Michael: Anyone who knows me knows I love my Carole King. For The Caribbean, she’s definitely a guiding light. In 1968, right after she split from Gerry Goffin and before she embarked on her solo career, she formed this group with Charles Larkey (soon to be Husband #2) and Danny Kortchmar. They made one album and this sparkly Goffin-King trinket is the airy, seductive opener. A wonderful record that sheds some light on what’s to come.

Letta Mbulu “Pula Yetla” (1967)

Michael: I discovered this from the David Axelrod comp that came out in 2005. Letta’s voice is uncommonly beautiful and the song just drapes over the mind and heart like a silk . . . drape. The marriage of Mbulu’s voice and Axelrod’s production is a delight. The entire record Letta Mbulu Sings (1967) is well worth your time.

Tengger – “Luft” (2019)

Michael: Krautrock via Seoul, South Korea. I don’t know a ton about Tengger except that they are characterized as a “Pan-Asian musical family . . . composed of couple Itta and Marquido” and, sometimes, their 7-year old son Raai. I do know I like pretty much everything I’ve heard by them.

Robert Calvert – “All the Machines Are Quiet” (1985)

Michael: I’ve heard of this guy, who was in Hawkwind for a while, for years. And he did some cool stuff with Hawkwind, but I never researched beyond that. I had no idea he was capable of something like this. This song is from the record Freq (released in 1985) – a great album recorded around the time of the UK miners’ strike (1984-1985). It contains field recordings of miners on the picket line. I don’t really have a reference point for this record I can report that it’s lovely, dark, spare synth-pop and that Calvert’s vocals are little like a cross between Peter Gabriel and Richard Butler. Unique, intimate, and strangely hooky. Where have you been hiding, O lavender-covered album?

Five tracks from WFTBO DJ Brandon Grover…

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Chrisma (Krisma) — “Lola” (Disco Inferno) (1978)

Brandon: This is Chrisma being as overtly offensive to as many traditional Italian Catholics in under 2 minutes as they possibly can. I love it.

Herb Albert — “Rotation” (1979)

Brandon: If you told me this was Tuxedomoon…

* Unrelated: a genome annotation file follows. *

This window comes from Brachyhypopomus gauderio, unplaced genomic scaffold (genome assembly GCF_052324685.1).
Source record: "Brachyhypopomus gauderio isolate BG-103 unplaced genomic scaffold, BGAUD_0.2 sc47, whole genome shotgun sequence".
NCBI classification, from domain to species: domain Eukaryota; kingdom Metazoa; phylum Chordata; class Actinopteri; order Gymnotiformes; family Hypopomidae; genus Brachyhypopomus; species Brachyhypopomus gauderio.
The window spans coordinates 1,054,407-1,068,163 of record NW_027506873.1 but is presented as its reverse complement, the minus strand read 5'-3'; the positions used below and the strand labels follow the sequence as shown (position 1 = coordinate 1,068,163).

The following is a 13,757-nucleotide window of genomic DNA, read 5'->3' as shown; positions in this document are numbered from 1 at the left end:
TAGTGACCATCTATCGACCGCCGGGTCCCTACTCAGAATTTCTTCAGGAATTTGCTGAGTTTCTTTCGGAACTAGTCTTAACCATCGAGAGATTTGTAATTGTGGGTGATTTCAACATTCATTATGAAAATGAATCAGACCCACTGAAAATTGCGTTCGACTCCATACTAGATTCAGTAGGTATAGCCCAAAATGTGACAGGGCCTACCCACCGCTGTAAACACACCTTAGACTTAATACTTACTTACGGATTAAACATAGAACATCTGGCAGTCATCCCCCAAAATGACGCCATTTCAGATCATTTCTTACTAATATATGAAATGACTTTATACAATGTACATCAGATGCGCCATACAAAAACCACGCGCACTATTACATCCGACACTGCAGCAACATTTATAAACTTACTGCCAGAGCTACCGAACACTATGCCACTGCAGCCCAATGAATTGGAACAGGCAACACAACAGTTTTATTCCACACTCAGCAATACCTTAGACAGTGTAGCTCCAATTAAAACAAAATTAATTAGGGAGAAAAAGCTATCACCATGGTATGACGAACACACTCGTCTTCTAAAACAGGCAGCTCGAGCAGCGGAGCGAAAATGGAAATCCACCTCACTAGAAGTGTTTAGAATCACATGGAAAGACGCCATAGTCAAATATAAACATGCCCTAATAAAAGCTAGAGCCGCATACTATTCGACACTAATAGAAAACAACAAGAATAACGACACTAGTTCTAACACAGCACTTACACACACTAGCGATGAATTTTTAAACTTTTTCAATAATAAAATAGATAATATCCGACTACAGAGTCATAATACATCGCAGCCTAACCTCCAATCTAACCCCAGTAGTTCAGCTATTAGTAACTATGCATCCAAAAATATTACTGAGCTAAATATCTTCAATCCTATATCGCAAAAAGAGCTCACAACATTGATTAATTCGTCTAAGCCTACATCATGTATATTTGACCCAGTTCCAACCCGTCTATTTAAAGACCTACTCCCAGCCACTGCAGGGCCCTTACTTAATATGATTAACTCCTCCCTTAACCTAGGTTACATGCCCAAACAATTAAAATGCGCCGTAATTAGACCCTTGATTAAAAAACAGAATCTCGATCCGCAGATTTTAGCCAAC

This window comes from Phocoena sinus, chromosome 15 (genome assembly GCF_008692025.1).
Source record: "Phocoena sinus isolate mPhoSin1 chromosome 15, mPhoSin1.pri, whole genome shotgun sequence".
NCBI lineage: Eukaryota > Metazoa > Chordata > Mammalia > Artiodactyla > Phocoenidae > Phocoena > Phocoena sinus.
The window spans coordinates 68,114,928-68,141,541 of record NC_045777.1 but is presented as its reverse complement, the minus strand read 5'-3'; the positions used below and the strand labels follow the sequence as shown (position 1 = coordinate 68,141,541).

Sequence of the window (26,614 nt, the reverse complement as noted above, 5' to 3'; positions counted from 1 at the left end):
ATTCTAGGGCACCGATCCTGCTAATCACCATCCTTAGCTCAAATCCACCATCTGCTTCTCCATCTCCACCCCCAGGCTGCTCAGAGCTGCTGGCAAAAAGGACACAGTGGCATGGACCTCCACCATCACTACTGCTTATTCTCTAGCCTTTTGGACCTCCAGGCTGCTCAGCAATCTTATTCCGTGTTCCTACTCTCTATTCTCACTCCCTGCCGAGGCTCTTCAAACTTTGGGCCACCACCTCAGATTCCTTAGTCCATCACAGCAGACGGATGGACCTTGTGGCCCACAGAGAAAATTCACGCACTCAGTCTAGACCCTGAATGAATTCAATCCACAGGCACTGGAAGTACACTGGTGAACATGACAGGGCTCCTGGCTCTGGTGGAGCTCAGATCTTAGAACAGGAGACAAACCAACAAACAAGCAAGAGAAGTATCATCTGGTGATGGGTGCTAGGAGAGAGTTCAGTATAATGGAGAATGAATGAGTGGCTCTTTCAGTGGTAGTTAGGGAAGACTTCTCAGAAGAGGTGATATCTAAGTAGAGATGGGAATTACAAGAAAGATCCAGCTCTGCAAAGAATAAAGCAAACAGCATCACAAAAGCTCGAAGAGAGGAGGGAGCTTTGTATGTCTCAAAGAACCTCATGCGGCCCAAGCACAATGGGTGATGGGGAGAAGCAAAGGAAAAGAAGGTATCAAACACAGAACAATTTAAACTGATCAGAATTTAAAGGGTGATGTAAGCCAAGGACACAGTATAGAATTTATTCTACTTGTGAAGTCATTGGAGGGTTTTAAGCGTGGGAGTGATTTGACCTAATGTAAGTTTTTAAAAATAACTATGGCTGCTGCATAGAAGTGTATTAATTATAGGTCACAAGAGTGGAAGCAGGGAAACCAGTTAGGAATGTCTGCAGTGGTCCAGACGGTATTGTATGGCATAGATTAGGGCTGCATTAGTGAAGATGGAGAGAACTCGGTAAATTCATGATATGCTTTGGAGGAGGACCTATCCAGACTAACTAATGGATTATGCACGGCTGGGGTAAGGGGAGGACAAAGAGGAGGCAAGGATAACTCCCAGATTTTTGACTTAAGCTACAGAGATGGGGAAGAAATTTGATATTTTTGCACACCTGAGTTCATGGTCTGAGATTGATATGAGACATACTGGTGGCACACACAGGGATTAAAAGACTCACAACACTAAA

The Monks — “I Hate You” (1966)

Brandon: Covered by Mark E Smith and co. As much as I worship The Fall, the original cannot be touched.

Pere Ubu — “Heart of Darkness” (cassette version, 1976)

Brandon: No conversation about U.S. punk iconoclasts is complete without Pere Ubu. This is an early cassette version of the classic track that later appeared on the 1978 EP, “Datapanik in the Year Zero.”

Roxy Music — “The Bogus Man” (1973)

Brandon: Truly groundbreaking stuff from Roxy’s most forward-looking album.

Like what you’re hearing? Be sure to join us at the Marx Cafe in Mt. Pleasant every first Friday of the month for DC’s monthly celebration of left-of-center sounds, WE FOUGHT THE BIG ONE!

November19

 

 

5 Questions: Jon Camp

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(Photo credit: Andras Fekete)

DC finger-picking guitarist and composer Jon Camp is part of a great lineage of American Primitive Guitar players that specialize in transforming small moments into something grander.

Like his musical hero John Fahey, Camp makes music that is both intricate and subtle, with his finger-playing guitar serving as a springboard to weave in disparate sounds and influences — from drone and psychedelia to country and beyond.

Listening to the repeating circular guitar pattern on “Headwinds and Tailwinds,” the title track of Camp’s new album, I am reminded of a scene from Martin Scorsese’s film “Taxi Driver” where Robert DeNiro’s character Travis Bickle drops an alka-seltzer into a cup of water. While the camera initially “notices” the cup of water, it’s focus becomes more sustained as Bickel’s gaze at the fizzing mixture becomes all consuming. The effect is that the audience refocuses its attention on the cup and sees new things in it. Similarly, Camp uses sustained repetition to refocus the listener’s ear on a motif, adding new textures that gradually alter the original effect, while drawing the listener in closer.

Camp’s music is filled with small moments that gradually reveal a hidden power as you continue to listen.